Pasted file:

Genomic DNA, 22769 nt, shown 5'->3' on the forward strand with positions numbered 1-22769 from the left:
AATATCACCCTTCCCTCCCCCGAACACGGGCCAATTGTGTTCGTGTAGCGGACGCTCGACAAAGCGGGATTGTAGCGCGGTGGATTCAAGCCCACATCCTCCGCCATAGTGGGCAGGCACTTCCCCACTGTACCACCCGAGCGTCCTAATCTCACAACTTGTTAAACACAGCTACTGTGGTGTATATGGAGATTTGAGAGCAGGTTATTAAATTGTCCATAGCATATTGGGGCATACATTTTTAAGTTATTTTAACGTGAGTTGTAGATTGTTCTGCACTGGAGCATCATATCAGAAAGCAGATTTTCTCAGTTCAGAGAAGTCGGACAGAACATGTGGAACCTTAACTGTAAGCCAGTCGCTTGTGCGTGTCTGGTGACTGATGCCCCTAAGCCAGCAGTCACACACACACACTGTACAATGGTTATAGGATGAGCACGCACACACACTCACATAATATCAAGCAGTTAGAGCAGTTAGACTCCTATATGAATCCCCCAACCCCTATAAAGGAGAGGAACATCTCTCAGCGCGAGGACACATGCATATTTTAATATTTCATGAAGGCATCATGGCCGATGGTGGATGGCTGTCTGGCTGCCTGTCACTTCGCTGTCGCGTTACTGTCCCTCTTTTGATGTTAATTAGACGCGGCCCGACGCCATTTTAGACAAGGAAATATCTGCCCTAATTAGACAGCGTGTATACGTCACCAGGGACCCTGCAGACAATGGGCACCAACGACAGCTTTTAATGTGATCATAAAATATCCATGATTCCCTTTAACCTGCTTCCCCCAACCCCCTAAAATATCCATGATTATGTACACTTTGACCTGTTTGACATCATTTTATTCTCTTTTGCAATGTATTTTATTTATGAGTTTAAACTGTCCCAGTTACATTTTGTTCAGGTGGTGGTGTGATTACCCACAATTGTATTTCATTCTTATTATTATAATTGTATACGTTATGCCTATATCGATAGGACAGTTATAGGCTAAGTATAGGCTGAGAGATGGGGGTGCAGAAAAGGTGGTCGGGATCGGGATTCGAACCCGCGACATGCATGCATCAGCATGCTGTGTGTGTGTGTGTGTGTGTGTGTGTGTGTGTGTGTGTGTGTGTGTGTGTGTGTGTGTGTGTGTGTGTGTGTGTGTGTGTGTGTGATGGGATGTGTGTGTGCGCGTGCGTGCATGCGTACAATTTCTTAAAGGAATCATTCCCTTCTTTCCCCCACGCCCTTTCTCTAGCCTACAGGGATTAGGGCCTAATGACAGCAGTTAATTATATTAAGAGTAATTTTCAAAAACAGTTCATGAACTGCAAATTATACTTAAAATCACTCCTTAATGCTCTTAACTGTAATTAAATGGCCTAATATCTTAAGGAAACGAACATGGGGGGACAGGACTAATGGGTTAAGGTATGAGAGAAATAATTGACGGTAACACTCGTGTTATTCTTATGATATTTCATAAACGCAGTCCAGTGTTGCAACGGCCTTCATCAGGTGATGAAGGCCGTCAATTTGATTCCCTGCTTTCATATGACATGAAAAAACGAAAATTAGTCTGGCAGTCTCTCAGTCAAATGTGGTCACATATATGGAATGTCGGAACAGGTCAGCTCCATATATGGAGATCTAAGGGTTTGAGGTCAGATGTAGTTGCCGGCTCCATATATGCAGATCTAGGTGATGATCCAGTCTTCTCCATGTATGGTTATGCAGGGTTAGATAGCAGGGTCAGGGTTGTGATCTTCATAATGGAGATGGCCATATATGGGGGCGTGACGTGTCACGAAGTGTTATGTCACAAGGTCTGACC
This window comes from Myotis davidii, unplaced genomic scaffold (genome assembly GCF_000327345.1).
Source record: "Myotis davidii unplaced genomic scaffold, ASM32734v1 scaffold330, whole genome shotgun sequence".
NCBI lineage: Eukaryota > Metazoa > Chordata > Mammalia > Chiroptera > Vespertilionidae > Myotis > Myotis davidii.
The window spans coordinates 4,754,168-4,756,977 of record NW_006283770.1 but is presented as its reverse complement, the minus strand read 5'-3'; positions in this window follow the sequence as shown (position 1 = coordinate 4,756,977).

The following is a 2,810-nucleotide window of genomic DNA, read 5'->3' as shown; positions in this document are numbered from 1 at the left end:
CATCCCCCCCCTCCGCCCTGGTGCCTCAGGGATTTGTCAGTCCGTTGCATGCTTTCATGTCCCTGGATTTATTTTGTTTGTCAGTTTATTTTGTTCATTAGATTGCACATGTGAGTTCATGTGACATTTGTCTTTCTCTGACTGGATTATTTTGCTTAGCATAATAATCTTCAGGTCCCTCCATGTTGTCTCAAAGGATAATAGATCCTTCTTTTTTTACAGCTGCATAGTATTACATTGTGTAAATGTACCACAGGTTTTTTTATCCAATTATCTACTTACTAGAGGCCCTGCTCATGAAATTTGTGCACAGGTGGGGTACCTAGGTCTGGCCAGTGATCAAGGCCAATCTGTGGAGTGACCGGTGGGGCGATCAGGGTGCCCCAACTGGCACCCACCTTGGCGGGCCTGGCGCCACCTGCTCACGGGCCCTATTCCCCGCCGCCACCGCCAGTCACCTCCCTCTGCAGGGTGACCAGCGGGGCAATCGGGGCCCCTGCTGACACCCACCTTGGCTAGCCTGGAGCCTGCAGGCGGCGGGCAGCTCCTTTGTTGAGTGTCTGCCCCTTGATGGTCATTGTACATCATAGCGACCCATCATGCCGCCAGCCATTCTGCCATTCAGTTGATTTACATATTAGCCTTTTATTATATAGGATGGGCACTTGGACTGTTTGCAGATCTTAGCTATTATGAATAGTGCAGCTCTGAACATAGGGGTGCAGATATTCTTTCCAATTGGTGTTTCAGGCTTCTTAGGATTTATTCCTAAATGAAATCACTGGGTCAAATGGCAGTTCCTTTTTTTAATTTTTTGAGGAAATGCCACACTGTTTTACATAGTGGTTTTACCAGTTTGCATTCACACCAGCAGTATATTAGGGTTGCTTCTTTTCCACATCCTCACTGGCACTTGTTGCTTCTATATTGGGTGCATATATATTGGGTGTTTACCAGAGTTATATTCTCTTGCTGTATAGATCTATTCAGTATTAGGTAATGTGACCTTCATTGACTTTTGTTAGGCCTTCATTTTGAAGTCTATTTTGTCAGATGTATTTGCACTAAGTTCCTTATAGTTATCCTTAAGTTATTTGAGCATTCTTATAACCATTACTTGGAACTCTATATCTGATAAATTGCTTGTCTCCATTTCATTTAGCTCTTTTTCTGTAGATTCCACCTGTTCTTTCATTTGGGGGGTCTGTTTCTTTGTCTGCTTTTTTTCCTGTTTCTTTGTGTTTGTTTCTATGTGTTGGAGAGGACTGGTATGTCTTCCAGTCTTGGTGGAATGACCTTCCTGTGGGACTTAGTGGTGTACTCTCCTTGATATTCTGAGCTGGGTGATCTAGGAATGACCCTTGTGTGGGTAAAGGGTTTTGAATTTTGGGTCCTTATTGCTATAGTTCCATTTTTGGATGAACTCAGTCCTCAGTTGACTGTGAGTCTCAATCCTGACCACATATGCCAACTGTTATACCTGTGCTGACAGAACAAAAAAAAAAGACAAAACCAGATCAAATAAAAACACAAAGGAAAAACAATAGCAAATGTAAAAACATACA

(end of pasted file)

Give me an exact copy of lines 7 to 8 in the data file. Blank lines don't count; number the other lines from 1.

The following is a 2,810-nucleotide window of genomic DNA, read 5'->3' as shown; positions in this document are numbered from 1 at the left end:
CATCCCCCCCCTCCGCCCTGGTGCCTCAGGGATTTGTCAGTCCGTTGCATGCTTTCATGTCCCTGGATTTATTTTGTTTGTCAGTTTATTTTGTTCATTAGATTGCACATGTGAGTTCATGTGACATTTGTCTTTCTCTGACTGGATTATTTTGCTTAGCATAATAATCTTCAGGTCCCTCCATGTTGTCTCAAAGGATAATAGATCCTTCTTTTTTTACAGCTGCATAGTATTACATTGTGTAAATGTACCACAGGTTTTTTTATCCAATTATCTACTTACTAGAGGCCCTGCTCATGAAATTTGTGCACAGGTGGGGTACCTAGGTCTGGCCAGTGATCAAGGCCAATCTGTGGAGTGACCGGTGGGGCGATCAGGGTGCCCCAACTGGCACCCACCTTGGCGGGCCTGGCGCCACCTGCTCACGGGCCCTATTCCCCGCCGCCACCGCCAGTCACCTCCCTCTGCAGGGTGACCAGCGGGGCAATCGGGGCCCCTGCTGACACCCACCTTGGCTAGCCTGGAGCCTGCAGGCGGCGGGCAGCTCCTTTGTTGAGTGTCTGCCCCTTGATGGTCATTGTACATCATAGCGACCCATCATGCCGCCAGCCATTCTGCCATTCAGTTGATTTACATATTAGCCTTTTATTATATAGGATGGGCACTTGGACTGTTTGCAGATCTTAGCTATTATGAATAGTGCAGCTCTGAACATAGGGGTGCAGATATTCTTTCCAATTGGTGTTTCAGGCTTCTTAGGATTTATTCCTAAATGAAATCACTGGGTCAAATGGCAGTTCCTTTTTTTAATTTTTTGAGGAAATGCCACACTGTTTTACATAGTGGTTTTACCAGTTTGCATTCACACCAGCAGTATATTAGGGTTGCTTCTTTTCCACATCCTCACTGGCACTTGTTGCTTCTATATTGGGTGCATATATATTGGGTGTTTACCAGAGTTATATTCTCTTGCTGTATAGATCTATTCAGTATTAGGTAATGTGACCTTCATTGACTTTTGTTAGGCCTTCATTTTGAAGTCTATTTTGTCAGATGTATTTGCACTAAGTTCCTTATAGTTATCCTTAAGTTATTTGAGCATTCTTATAACCATTACTTGGAACTCTATATCTGATAAATTGCTTGTCTCCATTTCATTTAGCTCTTTTTCTGTAGATTCCACCTGTTCTTTCATTTGGGGGGTCTGTTTCTTTGTCTGCTTTTTTTCCTGTTTCTTTGTGTTTGTTTCTATGTGTTGGAGAGGACTGGTATGTCTTCCAGTCTTGGTGGAATGACCTTCCTGTGGGACTTAGTGGTGTACTCTCCTTGATATTCTGAGCTGGGTGATCTAGGAATGACCCTTGTGTGGGTAAAGGGTTTTGAATTTTGGGTCCTTATTGCTATAGTTCCATTTTTGGATGAACTCAGTCCTCAGTTGACTGTGAGTCTCAATCCTGACCACATATGCCAACTGTTATACCTGTGCTGACAGAACAAAAAAAAAAGACAAAACCAGATCAAATAAAAACACAAAGGAAAAACAATAGCAAATGTAAAAACATACA